‘Let us break it so you can fix it.’ It’s a hacker credo as old as the first curious phreakers who explored the edges of national phone systems in the 1970s – and it’s one that’s still relevant today. After hacking enthusiasts and security consultant Troy Hunt reported to the world that the Nissan Leaf electric car featured a software vulnerability that could allow for outside individuals to take over control of certain vehicle systems, the automaker has announced that it is shutting down the app in question until it can address the vulnerability.
It was actually via a hacking workshop lead by Hunt that a Leaf owner discovered they were able to use the NissanConnect EV app to control not just aspects of their own vehicle remotely, but also those of other Leaf owners simply by swapping in their VIN numbers. In fact, the access enabled climate control systems to be turned on and off and charge state to be accessed, with no security authentication required other than the VIN itself. All of this interaction between the NissanConnect EV app and Nissan Leaf vehicles was done over the Internet, meaning cars were vulnerable to attack from anyone anywhere in the world.
Hunt contacted Nissan over a month ago to express his concerns, and the company was receptive to his report. He eventually made his report public after waiting more than four weeks for the company to come up with a solution, in order to make Nissan Leaf owners aware of the vulnerability.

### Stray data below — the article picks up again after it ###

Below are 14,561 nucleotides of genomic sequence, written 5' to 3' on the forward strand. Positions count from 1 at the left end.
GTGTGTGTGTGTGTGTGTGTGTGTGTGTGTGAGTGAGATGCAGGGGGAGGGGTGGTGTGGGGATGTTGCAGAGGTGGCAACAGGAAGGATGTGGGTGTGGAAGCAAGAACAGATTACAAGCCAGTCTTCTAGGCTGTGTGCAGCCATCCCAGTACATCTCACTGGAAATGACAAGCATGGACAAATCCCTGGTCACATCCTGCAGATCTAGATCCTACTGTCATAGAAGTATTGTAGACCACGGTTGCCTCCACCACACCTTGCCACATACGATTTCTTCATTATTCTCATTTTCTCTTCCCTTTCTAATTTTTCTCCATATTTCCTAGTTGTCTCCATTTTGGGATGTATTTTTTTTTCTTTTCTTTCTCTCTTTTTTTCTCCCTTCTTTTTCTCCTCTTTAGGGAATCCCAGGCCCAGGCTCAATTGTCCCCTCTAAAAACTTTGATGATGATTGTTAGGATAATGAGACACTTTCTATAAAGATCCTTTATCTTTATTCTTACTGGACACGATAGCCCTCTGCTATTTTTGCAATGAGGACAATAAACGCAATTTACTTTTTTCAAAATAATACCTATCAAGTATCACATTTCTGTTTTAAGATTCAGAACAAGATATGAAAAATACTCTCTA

It didn’t take long after the publication of Hunt’s walk-through of the NissanConnect EV app exploit for the automaker to take a more dramatic step towards resolving the problem. Today, Nissan reached out to us and let us know that the app has been taken offline, pending permanent correction of the problem. Here’s the text of the message we received from the company:
The NissanConnect EV app (formerly called CarWings and is used for the Nissan LEAF) is currently unavailable. This follows information from an independent IT consultant and subsequent internal Nissan investigation that found the dedicated server for the app had an issue that enabled the temperature control and other telematics functions to be accessible via a non-secure route.
No other critical driving elements of the Nissan LEAF are affected, and our 200,000 LEAF drivers across the world can continue to use their cars safely and with total confidence. The only functions that are affected are those controlled via the mobile phone – all of which are still available to be used manually, as with any standard vehicle. We apologize for the disappointment caused to our Nissan LEAF customers who have enjoyed the benefits of our mobile apps. However, the quality and seamless operation of our products is paramount.
We’re looking forward to launching updated versions of our apps very soon.
It’s worth noting that while the NissanConnect EV app is no longer accessible, it’s still possible to access the Leaf API using VIN numbers by way of a Canadian HTTP GET exploit that makes use of the same type of non-authenticated connection between remote users and vehicle systems. The company is also still operating its web portal for users who want to check on the status of their vehicles remotely.
There is currently no timeline from Nissan as to when the NissanConnect EV app will be back online.